Friday 21 Jun 2024
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KUALA LUMPUR (Oct 19): Malaysia’s ongoing truck driver strike, which started and remains largely limited to the east coast states, is threatening to once again disrupt the country’s supply chain that is still going through a nascent recovery post-pandemic.

Transportation from raw materials like iron ore, steel bar and concrete products, to basic needs like food and beverages appear to be throttling in the past few days amid widely circulated WhatsApp messages calling for a truck drivers’ strike until Sunday (Oct 22).

Several construction companies contacted by The Edge said that the current strike among the lorry drivers have reduced the productivity of their construction sites as many of the raw materials delivery did not come in.

A construction company executive said that if the strike prolongs for another few days, his construction site may have to stop work.

“Some of the work at the construction site has been disrupted as the deliveries of raw materials have been disrupted.

“If the situation continues, I think it will have an impact on some of our sites and we may have to stop work,” he told The Edge when contacted.

Another construction executive pointed out some of the construction sites have reduced their activities to around 30% as the strike had actually started since the beginning of this month.

“It has caused delays to our project. We hope that the government will step in to solve this issue. The government should look into the matters and take appropriate action,” he said.

Selangor and Kuala Lumpur Trucking Association (Seklta) secretary general Jeff Teh said some of the association’s members have avoided serving the east coast region temporarily for fear of risking their drivers’ safety.

The widely circulated calls for truck drivers to go on strike may lead to personal issues among the drivers who are seen as not being united with the striking drivers.

More stringent enforcement after several fatal accidents

Teh explained that the current strike came about after a series of trucks being seized by enforcement agencies, which appear to be more stringent in enforcing the road transport laws, after several fatal accidents involving overloaded trucks.

“Overloading is not rare in Malaysia. So, there are two laws to deal with overloading, if a truck is overloaded up to 34.9%, it falls under the Road Transport Act 1987, which would result in two compounds of RM300, one each to the driver and to the vehicle owner.

“For overloading above 35%, it comes under the Land Public Transport Act 2010, which comes with a fine that could range between RM1,000 to RM500,000, with maximum imprisonment of two years, and the enforcement agency can seize the vehicle,” he explained.

On Tuesday, local media reported that over 1,000 truck drivers demonstrated at the Kuantan Road Transport Department (JPJ).

This came after more than 1,000 lorry drivers staged a protest in Terengganu at the state’s JPJ office on Oct 15. The drivers handed over a memorandum to the local police listing eight demands, including raising the allowance for loading by 50% and proposed a fine on load consignors in case of overloading.

These lorry drivers also demanded that drivers should not be fined and lamented that the weighing facilities at JPJ are not accurate.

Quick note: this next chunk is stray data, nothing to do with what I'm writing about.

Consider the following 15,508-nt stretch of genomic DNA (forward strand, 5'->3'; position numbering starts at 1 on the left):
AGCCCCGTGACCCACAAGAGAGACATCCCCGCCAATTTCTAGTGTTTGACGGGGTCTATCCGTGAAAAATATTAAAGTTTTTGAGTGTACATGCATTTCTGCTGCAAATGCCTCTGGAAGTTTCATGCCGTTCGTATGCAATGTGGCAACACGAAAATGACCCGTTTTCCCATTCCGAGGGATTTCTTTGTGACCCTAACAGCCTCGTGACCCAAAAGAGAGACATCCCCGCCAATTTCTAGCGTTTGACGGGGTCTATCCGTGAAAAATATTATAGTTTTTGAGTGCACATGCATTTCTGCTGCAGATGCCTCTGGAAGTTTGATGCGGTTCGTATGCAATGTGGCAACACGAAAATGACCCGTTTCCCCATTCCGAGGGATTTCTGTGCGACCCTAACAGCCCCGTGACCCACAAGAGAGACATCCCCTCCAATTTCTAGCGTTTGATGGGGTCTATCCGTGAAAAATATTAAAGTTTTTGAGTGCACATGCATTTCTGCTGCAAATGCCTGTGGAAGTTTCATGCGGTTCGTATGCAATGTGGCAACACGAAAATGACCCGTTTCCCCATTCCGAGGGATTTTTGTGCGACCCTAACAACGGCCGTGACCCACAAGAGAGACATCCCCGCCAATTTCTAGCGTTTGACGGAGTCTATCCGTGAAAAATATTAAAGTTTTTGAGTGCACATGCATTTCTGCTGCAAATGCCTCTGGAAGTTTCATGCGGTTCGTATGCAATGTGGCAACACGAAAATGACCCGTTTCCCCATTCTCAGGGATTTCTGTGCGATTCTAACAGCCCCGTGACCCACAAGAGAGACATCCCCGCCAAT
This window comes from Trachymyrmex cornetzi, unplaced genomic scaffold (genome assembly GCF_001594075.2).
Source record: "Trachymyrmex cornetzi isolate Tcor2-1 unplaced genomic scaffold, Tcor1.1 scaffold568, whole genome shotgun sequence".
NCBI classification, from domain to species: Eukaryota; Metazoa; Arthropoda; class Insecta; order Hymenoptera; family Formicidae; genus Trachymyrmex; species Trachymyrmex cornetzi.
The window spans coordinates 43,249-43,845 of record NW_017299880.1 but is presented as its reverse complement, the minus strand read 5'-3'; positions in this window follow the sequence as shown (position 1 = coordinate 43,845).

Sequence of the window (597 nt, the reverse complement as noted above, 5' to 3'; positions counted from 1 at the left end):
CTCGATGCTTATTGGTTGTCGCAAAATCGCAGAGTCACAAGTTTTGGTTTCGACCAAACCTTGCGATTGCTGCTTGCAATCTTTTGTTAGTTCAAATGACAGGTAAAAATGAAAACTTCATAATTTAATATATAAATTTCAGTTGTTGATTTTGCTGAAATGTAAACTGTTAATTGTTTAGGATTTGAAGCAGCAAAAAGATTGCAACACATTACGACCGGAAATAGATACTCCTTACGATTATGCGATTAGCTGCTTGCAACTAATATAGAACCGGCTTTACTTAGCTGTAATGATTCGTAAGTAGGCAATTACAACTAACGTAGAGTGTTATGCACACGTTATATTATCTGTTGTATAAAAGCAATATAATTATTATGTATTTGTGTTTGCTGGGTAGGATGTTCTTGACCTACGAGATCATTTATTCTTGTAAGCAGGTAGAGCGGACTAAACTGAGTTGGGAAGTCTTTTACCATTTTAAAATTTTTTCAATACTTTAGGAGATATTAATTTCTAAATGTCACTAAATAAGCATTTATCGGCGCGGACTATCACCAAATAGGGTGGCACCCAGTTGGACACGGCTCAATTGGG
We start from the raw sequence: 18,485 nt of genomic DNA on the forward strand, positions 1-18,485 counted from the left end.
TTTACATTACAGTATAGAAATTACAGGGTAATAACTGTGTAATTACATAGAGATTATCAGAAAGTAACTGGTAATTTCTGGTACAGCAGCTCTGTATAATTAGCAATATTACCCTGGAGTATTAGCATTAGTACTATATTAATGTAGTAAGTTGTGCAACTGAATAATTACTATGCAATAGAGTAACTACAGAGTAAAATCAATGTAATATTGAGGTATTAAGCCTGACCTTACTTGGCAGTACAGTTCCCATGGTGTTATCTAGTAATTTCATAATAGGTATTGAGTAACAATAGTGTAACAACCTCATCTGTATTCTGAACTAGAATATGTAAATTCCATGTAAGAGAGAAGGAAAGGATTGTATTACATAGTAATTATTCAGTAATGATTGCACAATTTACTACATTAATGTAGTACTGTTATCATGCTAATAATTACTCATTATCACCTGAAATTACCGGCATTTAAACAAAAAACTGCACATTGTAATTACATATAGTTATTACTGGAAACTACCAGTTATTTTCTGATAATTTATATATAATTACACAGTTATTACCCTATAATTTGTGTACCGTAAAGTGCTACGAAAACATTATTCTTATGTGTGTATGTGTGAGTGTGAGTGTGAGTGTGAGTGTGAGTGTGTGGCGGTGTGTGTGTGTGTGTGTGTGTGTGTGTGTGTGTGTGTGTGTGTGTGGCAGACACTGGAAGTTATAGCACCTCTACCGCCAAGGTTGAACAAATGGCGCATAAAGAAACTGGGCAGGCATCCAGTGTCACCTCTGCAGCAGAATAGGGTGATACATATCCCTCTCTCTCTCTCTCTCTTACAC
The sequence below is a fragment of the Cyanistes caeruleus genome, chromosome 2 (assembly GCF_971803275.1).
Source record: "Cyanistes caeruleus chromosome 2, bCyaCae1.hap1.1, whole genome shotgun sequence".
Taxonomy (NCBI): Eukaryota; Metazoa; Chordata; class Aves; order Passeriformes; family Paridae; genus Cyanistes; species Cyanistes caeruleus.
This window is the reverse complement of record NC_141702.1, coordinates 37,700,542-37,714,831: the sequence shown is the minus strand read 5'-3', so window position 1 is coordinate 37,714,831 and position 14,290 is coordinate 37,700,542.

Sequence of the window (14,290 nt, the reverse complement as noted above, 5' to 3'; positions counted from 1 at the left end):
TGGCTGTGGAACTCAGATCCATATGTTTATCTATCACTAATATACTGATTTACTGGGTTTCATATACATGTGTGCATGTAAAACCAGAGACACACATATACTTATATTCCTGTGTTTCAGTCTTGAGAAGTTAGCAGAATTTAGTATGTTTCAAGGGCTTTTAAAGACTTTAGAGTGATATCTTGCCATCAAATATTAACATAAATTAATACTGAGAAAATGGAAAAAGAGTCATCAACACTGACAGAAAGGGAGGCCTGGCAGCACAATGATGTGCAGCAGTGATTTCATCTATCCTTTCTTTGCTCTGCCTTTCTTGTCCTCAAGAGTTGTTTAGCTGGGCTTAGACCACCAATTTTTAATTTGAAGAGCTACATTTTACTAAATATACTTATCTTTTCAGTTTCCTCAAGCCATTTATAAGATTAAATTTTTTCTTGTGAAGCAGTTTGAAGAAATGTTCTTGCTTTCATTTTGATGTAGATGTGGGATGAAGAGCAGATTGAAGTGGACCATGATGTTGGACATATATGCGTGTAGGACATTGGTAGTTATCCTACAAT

While there is a proposal for the Ministry of Transport (MOT) to ease loading regulations, concerns that overloaded trucks could cause damage to the country’s road need to be balanced.

The Malaysia Trucking Federation (MTF) had on Tuesday issued a statement that distanced itself from the strike and urged its members to “ignore any announcement, audio messages or any written statements by any parties” to plan a nationwide protest.

The federation called on its members to proceed with their normal daily operations, saying that they are obliged to obey the law and orders in Malaysia.

“Please be reminded that it is MTF's direction to promote the collaboration with other stakeholders that relate to our industry, so as to find solutions in the event of any conflicts or challenges,” it said.

Calls for government intervention

Seklta’s Teh said the association and MTF shared similar views, whereby they hope to resolve the overloading issues through constructive engagement with the government.

“We also organised a press conference before, our call is for JPJ to consider abandoning mobile weighing facilities for trucks, because they seem less accurate and those permanent facilities that are built along the highways are more accurate, and we don’t mind heading there,” he said.

Teh said Seklta also hopes the government could enact laws that in the event of overloading, enforcement agencies could engage with consignors in resolving this issue instead of penalising drivers and vehicle owners.

“To be fair, JPJ is heading in the right direction in addressing overloading, because those accidents can involve overloads of between 70% and 140%, which is dangerous,” he said.

The government, particularly the MOT, appears to be in a catch-22 situation with the public calling for more stringent enforcement on lorry and trucks to ensure road safety while the transportation players are complaining that their rice bowls are being squeezed under current rules and regulations.

Edited ByKamarul Azhar Mohamad Azmi
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